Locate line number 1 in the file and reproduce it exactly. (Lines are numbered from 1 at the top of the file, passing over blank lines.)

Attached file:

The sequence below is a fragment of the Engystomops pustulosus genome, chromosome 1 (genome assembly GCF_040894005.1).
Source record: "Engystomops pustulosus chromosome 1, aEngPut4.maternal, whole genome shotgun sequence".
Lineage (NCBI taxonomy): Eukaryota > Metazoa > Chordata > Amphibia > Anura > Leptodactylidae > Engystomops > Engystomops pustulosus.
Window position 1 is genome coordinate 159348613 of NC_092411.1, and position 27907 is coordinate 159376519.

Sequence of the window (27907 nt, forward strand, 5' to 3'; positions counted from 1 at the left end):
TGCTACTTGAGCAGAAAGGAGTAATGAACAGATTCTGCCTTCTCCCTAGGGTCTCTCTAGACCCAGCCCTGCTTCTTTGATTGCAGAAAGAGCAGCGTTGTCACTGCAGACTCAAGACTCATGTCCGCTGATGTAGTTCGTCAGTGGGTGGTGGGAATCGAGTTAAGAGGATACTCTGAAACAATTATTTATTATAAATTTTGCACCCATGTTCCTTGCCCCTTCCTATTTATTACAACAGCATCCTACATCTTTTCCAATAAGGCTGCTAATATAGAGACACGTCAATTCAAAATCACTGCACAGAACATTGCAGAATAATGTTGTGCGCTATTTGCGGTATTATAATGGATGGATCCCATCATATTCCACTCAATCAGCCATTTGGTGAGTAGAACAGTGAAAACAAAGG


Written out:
The sequence below is a fragment of the Engystomops pustulosus genome, chromosome 1 (genome assembly GCF_040894005.1).